To a mixture of HClaq (0.5 M) and 1,4-dioxane in the ratio 2:3 (v/v) at room temperature, aldehyde (2 or 3, 1.6 mmol) was added. The resulting mixture was then heated at 60 °C (oil bath) for about 3–4 h, until TLC analysis indicated the completion of the reaction. Then all the volatile materials were removed under reduced pressure and 15 cm3 water was added to residue. The mixture was adjusted to pH 7–8 with saturated NaHCO3 and extracted with chloroform (3 × 20 cm3). The combined extracts were dried over MgSO4 and then concentrated. A crude residue was subjected to column chromatography to give amines 4 and 5.

1-Aminonaphthalene-2-carbaldehyde (4) [86]

Yellow solid (205 mg, 75% yield); Rf = 0.3 (hex/AcOEt, 5:1); m.p.: 99–101 °C (lit. [86], 97–100 °C).

1-Amino-4-bromonaphthalene-2-carbaldehyde (5, C11H9BrNO)

Yellow solid (368 mg, 92% yield); Rf = 0.32 (hex/AcOEt, 5:1); m.p.: 165–168 °C; IR (KBr): \(\bar{\nu }\) = 3306, 2751, 1637 cm−1; 1H NMR (CDCl3): δ = 9.89 (s, 1H, CHO), 8.22–8.19 (m, 1H, Ar–H), 7.93 (d, J = 8.4 Hz, 1H, Ar–H), 7.76 (s, 1H, Ar–H), 7.75–7.71 (m, 1H, Ar–H), 7.60–7.55 (m, 1H, Ar–H), 7.36 (s, 2H, NH2) ppm; 13C NMR (CDCl3): δ = 192.5, 148.7, 134.9, 132.9, 130.9, 128.3, 126.5, 124.1, 122.3, 113.3, 108.4 ppm.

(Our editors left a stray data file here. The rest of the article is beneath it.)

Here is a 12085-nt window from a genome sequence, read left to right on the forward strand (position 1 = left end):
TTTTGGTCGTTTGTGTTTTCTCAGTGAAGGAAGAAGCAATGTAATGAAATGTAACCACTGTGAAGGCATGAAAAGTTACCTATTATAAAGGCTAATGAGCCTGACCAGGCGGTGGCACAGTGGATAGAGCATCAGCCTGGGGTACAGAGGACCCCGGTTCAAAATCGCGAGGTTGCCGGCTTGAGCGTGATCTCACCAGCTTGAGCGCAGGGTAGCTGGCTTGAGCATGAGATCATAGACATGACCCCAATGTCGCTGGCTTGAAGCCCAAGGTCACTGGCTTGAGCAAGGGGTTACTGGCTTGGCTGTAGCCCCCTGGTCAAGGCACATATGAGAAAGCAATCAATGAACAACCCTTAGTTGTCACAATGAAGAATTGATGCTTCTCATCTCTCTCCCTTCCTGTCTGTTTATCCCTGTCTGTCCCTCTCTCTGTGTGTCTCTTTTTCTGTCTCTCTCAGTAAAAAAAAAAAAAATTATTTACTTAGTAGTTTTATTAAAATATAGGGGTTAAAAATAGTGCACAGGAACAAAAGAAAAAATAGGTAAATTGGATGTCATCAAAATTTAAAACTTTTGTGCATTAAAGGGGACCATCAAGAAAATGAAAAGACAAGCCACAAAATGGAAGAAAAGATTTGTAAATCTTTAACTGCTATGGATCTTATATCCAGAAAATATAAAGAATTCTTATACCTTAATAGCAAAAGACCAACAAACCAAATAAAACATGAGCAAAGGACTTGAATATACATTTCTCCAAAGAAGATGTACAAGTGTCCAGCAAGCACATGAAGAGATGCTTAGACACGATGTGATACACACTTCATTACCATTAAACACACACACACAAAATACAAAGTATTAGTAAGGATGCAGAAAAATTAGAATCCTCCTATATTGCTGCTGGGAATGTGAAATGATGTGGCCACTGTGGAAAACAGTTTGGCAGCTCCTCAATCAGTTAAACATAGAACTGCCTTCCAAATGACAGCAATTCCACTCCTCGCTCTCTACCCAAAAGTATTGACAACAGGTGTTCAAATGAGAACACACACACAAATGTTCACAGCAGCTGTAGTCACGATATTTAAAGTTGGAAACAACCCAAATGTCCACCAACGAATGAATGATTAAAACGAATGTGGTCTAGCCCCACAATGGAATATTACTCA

General procedure for the preparation of benzoquinolines 11

The reaction was carried out in the open air conditions (vessels with air supply). To a mixture of amino aldehyde (4 or 5, 0.2 mmol) and KOH (7 equiv. in case of the reaction with primary alcohols or 1 equiv. with secondary alcohols) in 10 cm3 of appropriate alcohol, urea was added (3 equiv. for reaction with primary alcohols or 1 equiv. with secondary alcohols). The whole mixture was stirred and heated at 75 °C (oil bath) until TLC analysis indicated the absence of substrate 4 or 5. After the reaction was completed, alcohol was removed under reduced pressure and 15 cm3 water was added to residue. The mixture was adjusted to pH 7–8 with 0.5 M HCl and then extracted with DCM (3 × 20 cm3). The combined extracts were dried over MgSO4 and concentrated, and a crude mixture was purified by flash chromatography to give desired benzoquinoline 11.

Benzo[h]quinoline (11a) [87]

Light orange solid (14 mg, 40% yield); Rf = 0.54 (hex/AcOEt, 5:1); m.p.: 46–47 °C (lit. [88], 49–51 °C).

2-Methylbenzo[h]quinoline (11b) [89, 90]

Light orange solid (11 mg, 33% yield); Rf = 0.68 (hex/AcOEt, 5:1); m.p.: 38–39 °C (lit. [90], 47–48 °C).

Mixture of 2-ethylbenzo[h]quinoline (11c) [91] and 2,3-dimethylbenzo[h]quinoline (11d) [92, 93]

Light yellow solid (36 mg, 38% yield (11c) and 60% yield (11d); Rf = 0.6 (for both compounds; hex/AcOEt, 5:1).

6-Bromobenzo[h]quinoline (11e) [94, 95]

Beige solid (23 mg, 45% yield); Rf = 0.84 (hex/AcOEt, 1:1); m.p.: 105–107 °C (lit. [95], 109–111.5 °C).

6-Bromo-3-methylbenzo[h]quinoline (11f, C14H11BrN)

Yellow solid (35 mg, 65% yield); Rf = 0.64 (hex/AcOEt, 5:1); m.p.: 114–115 °C; IR (KBr): \(\bar{\nu }\) = 2924, 2852, 1595 cm−1; 1H NMR (CDCl3): δ = 9.31–9.27 (m, 1H, Ar–H), 8.84 (d, J = 2.0 Hz, 1H, Ar–H), 8.34–8.29 (m, 1H, Ar–H), 7.99 (s, 1H, Ar–H), 7.86–7.84 (m, 1H, Ar–H), 7.79–7.75 (m, 2H, Ar–H), 2.56 (s, 3H, Me) ppm; 13C NMR (CDCl3): δ = 150.9, 144.1, 134.3, 132.7, 132.2, 131.7, 128.8, 128.7, 128.0, 127.6, 126.6, 124.6, 122.7, 18.8 ppm.